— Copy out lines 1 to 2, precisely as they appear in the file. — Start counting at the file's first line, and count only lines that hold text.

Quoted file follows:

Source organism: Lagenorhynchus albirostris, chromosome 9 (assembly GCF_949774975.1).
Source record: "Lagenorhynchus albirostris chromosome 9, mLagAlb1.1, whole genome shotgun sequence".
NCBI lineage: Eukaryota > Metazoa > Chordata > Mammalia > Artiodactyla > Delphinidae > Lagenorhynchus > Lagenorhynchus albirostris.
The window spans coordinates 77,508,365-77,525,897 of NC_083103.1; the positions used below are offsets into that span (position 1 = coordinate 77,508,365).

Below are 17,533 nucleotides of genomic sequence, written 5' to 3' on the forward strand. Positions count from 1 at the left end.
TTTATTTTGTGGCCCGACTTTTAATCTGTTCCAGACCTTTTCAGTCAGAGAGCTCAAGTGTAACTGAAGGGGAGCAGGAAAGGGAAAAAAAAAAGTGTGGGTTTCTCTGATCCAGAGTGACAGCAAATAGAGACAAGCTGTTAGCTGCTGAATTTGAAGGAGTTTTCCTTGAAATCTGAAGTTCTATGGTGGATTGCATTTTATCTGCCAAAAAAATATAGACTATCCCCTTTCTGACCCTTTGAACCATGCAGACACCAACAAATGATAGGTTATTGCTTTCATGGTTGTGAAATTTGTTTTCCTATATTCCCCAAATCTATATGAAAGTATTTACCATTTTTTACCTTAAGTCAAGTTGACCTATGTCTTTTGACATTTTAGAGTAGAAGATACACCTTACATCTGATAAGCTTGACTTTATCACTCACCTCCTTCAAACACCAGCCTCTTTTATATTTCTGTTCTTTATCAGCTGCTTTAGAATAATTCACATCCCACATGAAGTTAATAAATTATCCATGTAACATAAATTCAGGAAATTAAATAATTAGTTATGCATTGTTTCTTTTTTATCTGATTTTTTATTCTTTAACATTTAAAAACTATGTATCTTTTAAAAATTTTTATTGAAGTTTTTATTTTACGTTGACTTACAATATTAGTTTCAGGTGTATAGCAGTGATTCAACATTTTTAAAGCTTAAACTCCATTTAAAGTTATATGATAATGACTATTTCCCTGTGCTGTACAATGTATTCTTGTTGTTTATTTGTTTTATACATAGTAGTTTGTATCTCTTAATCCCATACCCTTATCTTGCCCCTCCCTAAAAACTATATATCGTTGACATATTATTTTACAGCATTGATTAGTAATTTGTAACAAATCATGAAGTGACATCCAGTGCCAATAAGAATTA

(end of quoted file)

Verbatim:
Source organism: Lagenorhynchus albirostris, chromosome 9 (assembly GCF_949774975.1).
Source record: "Lagenorhynchus albirostris chromosome 9, mLagAlb1.1, whole genome shotgun sequence".